Even before the federal government’s recent decision last week to authorize COVID-19 boosters all adults, it had already recommended them in October for people with certain high-risk conditions. Along with with illnesses like diabetes and heart disease, that list included mental health conditions.
The decision to prioritize people with psychiatric diagnoses in the early rollout of boosters came after a growing number of studies linked mental health disorders with higher risk of both COVID-19 infection and of serious outcomes.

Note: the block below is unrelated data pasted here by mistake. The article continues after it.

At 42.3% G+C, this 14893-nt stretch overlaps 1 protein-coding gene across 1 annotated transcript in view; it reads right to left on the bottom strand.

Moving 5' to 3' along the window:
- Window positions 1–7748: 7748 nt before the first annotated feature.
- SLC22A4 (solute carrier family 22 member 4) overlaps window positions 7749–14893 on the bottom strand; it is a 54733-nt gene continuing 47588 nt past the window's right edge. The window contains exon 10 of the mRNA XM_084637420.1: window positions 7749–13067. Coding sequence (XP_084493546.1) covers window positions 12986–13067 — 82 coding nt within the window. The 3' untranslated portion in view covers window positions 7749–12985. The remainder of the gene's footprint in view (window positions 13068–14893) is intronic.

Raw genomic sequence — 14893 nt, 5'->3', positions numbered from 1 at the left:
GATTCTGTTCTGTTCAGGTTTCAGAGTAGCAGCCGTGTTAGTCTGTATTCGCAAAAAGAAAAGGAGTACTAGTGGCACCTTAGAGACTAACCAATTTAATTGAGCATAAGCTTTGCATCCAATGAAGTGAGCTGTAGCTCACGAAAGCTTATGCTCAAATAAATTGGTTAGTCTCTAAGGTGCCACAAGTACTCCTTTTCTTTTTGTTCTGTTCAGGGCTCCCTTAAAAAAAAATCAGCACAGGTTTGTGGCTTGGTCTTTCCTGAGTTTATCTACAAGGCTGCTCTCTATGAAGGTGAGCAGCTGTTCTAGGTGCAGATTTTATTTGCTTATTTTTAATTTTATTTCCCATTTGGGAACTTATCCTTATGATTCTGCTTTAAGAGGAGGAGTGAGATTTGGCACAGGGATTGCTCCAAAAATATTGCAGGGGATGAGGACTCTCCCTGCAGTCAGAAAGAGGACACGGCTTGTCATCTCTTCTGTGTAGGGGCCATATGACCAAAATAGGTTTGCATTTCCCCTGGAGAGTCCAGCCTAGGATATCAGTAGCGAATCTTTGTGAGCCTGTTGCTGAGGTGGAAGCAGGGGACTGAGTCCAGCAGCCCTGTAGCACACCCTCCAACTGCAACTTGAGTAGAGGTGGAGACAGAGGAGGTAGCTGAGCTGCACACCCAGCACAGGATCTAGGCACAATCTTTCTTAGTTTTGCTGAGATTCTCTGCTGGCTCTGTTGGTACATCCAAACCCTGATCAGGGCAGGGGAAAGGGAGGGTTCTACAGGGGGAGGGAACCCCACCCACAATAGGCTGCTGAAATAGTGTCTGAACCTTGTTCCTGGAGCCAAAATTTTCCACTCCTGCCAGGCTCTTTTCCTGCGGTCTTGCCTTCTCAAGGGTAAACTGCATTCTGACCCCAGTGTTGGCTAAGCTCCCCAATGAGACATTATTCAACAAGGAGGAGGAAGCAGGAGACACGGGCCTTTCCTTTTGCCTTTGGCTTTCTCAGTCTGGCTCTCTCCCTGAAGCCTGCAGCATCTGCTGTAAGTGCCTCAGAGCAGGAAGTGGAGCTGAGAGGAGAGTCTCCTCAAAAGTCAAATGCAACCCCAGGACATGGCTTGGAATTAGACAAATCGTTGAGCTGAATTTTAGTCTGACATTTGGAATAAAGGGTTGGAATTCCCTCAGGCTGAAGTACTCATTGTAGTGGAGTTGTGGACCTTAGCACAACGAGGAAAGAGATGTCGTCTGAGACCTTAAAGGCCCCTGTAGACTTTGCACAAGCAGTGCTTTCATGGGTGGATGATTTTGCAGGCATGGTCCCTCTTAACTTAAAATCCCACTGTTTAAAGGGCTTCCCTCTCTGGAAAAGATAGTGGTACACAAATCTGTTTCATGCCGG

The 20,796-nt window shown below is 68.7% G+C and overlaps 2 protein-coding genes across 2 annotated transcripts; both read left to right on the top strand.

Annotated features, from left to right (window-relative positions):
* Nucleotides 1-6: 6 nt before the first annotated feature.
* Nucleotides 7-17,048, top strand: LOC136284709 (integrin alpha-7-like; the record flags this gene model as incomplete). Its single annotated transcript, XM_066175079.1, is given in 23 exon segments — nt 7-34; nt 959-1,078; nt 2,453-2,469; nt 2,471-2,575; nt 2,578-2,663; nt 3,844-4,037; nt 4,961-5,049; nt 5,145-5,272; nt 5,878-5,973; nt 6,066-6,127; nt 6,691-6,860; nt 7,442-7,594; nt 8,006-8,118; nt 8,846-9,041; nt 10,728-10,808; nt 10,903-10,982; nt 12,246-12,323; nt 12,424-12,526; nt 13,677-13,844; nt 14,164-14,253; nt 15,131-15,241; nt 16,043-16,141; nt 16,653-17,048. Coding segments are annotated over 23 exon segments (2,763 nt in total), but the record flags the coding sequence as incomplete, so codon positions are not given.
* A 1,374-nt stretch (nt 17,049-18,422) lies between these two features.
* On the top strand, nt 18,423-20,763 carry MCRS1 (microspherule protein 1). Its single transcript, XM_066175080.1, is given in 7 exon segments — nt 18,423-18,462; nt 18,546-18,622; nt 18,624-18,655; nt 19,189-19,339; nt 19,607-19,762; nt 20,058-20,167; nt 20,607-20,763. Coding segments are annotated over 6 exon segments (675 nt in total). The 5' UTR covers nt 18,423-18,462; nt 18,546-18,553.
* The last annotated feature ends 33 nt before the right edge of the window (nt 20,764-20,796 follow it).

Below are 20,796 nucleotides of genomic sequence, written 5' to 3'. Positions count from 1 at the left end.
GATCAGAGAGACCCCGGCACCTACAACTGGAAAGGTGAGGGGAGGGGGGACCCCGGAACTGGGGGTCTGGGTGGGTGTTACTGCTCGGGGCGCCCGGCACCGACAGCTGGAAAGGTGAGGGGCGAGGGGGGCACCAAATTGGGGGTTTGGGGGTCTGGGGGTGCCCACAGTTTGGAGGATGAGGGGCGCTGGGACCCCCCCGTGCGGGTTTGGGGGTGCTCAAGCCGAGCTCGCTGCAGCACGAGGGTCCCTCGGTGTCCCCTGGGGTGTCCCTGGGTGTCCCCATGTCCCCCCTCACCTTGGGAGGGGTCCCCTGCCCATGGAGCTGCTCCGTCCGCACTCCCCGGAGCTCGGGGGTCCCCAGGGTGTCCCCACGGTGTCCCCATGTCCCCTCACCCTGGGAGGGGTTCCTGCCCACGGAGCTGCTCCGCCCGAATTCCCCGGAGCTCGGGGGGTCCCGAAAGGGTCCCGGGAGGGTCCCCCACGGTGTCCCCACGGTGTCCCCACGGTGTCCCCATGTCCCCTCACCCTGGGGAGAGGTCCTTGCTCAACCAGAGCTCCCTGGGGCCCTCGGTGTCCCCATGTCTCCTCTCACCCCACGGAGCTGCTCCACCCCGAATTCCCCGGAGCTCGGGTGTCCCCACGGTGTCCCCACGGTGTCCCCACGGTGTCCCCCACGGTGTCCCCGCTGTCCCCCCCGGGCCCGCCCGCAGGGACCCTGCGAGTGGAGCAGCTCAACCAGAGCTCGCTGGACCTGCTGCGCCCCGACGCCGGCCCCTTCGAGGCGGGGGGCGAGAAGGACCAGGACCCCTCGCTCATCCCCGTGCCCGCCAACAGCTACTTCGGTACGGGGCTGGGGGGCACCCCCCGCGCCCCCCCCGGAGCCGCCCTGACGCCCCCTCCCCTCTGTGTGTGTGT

Last year, researchers analyzed data from five hospitals in the Yale New Haven Health System to see how people with a mental health diagnosis who were hospitalized with COVID-19 fared compared to others.
“What we found was we had a higher level of mortality for those that had a prior psychiatric history,” says psychiatrist Dr. Luming Li, who was working on her Master’s degree at Yale University at the time.